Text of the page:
Microsoft CEO Steve Ballmer predicted today that print will be dead in ten years.

There will be no media consumption left in ten years that is not delivered over an IP network. There will be no newspapers, no magazines that are delivered in paper form. Everything gets delivered in an electronic form.

Ballmer is off by at least ten years since at least the first part of this is true today. Whether the final output is screen or paper, there is no significant media left that isn’t “delivered over an IP network”. Print as a fundamental distribution medium is already dead.

Information is produced in whatever format is most convenient to the producer, moved into a digital network (open or closed), and output in whatever format is most useful to the consumer. But the final output is far less important than the intermediate phases of aggregation and distribution which are already entirely digital.

On the other hand, print as an output format is not going to be gone in ten years. Some people prefer print. Some situations make print a better solution. Sometimes print is just fun (candles are still sold, after all). As long as any of those are true, some media will still be delivered to consumers in print.

But all of that information and media will pass through digital networks before delivery. It already does. Companies that are looking for opportunities in the death of print have missed the point that as the fundamental distribution medium, it’s already dead. The change isn’t coming 10 years from now, or five, or even tomorrow. It’s already here.

Newspapers or magazines will continue their decline. Print as a whole will become less common even for output. But the details of that rate of change are incidental to the fundamental change has already taken place. Any company waiting ten years for this has already missed the point.


Easy Letterhead

June 6, 2008

Ever since adding the ability to upload and print with your own letterhead, we regularly get users asking for suggestions on where to find letterhead templates. Web Worker Daily has an article dealing with just this issue. Included are links to services from HP, Microsoft, and more.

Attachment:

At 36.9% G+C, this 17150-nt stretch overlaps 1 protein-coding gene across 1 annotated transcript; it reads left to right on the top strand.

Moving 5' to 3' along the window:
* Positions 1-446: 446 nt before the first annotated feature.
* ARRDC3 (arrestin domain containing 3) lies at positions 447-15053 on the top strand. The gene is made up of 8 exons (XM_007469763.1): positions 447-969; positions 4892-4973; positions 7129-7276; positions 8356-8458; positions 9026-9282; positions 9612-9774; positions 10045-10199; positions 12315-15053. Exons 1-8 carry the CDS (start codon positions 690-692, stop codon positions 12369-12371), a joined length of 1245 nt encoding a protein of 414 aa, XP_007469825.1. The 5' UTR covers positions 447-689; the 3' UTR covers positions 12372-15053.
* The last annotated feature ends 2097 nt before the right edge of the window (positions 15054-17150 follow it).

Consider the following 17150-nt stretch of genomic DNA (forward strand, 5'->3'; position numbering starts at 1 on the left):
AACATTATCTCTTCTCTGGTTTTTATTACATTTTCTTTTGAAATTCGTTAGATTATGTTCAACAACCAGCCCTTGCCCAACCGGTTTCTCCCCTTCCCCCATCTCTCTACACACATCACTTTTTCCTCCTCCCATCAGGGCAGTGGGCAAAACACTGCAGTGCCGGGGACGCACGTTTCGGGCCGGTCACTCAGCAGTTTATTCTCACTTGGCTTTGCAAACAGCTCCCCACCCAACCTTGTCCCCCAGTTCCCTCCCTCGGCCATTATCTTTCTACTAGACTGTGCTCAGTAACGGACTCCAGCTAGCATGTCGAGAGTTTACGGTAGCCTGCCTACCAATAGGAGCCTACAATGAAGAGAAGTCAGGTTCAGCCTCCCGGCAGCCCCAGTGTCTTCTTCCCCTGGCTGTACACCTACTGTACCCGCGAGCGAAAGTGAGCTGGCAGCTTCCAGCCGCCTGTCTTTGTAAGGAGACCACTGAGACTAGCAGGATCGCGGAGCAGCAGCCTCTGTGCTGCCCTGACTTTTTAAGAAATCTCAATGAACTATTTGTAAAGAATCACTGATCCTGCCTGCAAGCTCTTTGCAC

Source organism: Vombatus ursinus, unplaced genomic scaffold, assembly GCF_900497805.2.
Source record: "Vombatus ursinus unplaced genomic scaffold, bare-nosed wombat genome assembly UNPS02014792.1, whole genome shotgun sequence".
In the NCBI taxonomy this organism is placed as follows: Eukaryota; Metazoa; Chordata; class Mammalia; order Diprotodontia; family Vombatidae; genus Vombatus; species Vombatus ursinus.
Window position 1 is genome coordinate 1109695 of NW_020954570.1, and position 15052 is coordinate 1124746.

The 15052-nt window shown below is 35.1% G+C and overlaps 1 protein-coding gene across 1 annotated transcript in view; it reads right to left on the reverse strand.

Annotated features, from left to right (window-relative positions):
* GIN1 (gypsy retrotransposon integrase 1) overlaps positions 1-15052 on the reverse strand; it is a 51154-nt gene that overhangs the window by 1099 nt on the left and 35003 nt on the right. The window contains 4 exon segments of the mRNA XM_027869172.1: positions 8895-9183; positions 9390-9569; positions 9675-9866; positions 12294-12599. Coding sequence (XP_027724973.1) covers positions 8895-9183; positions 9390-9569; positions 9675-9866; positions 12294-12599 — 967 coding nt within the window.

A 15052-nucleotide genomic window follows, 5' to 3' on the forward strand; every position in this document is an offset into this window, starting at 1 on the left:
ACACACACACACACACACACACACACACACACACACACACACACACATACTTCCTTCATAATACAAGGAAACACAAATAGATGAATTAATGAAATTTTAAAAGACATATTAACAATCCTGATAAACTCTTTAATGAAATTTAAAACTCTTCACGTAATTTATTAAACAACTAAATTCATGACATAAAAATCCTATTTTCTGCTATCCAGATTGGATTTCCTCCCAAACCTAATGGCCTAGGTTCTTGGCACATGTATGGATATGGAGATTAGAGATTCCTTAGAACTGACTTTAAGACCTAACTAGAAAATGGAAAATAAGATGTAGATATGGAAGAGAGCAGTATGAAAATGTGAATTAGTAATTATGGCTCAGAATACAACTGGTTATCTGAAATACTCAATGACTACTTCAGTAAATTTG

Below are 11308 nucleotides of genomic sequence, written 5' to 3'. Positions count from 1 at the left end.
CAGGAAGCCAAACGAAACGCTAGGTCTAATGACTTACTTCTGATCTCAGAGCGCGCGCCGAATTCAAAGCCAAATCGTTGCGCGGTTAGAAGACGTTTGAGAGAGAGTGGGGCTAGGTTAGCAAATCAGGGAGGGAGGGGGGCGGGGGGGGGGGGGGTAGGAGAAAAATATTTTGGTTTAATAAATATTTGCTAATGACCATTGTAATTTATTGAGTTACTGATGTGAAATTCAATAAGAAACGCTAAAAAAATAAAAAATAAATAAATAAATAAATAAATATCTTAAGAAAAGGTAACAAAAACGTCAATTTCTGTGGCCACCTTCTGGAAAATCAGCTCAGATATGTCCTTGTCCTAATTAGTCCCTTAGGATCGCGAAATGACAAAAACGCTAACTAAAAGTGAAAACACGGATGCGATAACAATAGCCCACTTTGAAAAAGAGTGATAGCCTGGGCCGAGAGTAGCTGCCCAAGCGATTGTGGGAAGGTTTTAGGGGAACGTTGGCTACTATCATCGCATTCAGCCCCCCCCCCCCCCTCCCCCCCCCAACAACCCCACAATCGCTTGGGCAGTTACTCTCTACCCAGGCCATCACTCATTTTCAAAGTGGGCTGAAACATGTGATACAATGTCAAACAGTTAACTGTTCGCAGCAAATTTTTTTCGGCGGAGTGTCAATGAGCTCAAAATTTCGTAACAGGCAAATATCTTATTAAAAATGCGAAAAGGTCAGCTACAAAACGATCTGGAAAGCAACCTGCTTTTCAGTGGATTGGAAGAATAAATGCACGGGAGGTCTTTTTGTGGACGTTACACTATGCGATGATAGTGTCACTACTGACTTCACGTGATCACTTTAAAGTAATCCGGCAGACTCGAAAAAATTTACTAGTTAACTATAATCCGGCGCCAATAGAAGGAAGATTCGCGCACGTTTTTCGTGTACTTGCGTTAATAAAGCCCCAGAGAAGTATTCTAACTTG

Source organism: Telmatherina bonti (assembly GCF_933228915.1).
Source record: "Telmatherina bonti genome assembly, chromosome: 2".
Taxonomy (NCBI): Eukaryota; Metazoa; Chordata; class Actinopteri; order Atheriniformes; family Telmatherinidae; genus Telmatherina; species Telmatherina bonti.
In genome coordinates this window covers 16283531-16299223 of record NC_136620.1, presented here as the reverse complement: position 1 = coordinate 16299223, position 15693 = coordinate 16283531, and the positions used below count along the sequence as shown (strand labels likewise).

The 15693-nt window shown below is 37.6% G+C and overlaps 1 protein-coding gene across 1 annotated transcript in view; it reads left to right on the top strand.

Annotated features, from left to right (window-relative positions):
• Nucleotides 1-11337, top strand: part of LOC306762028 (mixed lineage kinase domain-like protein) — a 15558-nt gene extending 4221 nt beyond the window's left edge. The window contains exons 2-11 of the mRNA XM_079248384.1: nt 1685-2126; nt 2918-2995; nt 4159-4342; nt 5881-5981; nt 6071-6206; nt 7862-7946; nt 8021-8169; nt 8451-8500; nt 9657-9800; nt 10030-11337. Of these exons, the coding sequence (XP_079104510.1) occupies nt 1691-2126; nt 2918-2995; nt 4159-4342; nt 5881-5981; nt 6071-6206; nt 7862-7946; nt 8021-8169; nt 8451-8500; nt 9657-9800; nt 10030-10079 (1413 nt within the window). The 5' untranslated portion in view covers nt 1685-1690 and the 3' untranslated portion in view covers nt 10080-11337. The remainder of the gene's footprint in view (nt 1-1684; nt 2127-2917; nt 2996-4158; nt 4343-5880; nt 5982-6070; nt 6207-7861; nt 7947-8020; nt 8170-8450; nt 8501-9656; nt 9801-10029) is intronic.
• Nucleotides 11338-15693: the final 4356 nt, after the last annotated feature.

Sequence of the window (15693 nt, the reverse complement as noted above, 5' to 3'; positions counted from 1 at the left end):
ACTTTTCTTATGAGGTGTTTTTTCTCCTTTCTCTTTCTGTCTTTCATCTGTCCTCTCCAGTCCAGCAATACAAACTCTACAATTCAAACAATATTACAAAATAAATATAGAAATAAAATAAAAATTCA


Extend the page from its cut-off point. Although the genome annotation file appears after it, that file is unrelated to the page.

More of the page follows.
API Videos

June 4, 2008

Eric Lee of CounterPunch Software has posted some great videos on using the Postful API. Definitely worth checking out!

As you know, here at Postful we’re big on digital/physical integration. ReadWriteWeb has an interesting article on Nota’s offering of what they call C-Shirts. These are shirts with scannable codes allowing anyone to view, edit, and order a copy if they see someone wearing a shirt that they like.

The key to this is the ubiquity of QR (Quick Response) codes in Japan. Nearly all Japanese cell-phones are built to read these. Posters have them as links to more information, ads have them, even vending machines and, now, clothes have them.

In the US, various barcode formats and systems have tried to replicate this. In print, there have been efforts to create both custom readers (CueCat) and proprietary barcode standards.

The alternative has simply been to include a raw url. Lately, print vendors have been pushing PURLs (personal urls), mainly for use in direct mail. But the difference between briefly pointing your phone at an ad and copying down a url for later entry is huge. Looking at the Japanese mobile market, you see the difference that an established, consistent format makes.

But whether through QR, RFID, or some other technology, we can expect to see this trend continue to mature in Japan and expand elsewhere. In print (whether on paper or on clothing) the capability is already here. For other physical products, it won’t be long. For all of us, it will be another step to bringing together our physical and digital spaces.

For the last few decades, the “desktop” metaphor has dominated computing. We treat information like paper documents, software as pencils, pens, staplers, all designed to fit a single human hand. That metaphor is eroding as we move towards web-based systems. While no new metaphor has yet replaced the desktop, the best candidates seem clustered around the concept of conversations.

This change is obvious in much of the online world. It’s a cliché to refer to blogs as conversations. Twitter, MySpace, Facebook, and others are really only definable in terms of these new metaphors (what precisely would constitute a Facebook document or a Twitter desktop?).

Even the humble word processing document is adjusting to these new concepts. With online office suites, multiple users can work at the same time, link data into dynamic sources, and connect to external tools and outputs. Its no longer about the pile of papers (which may be odd coming from a company which produces precisely that).
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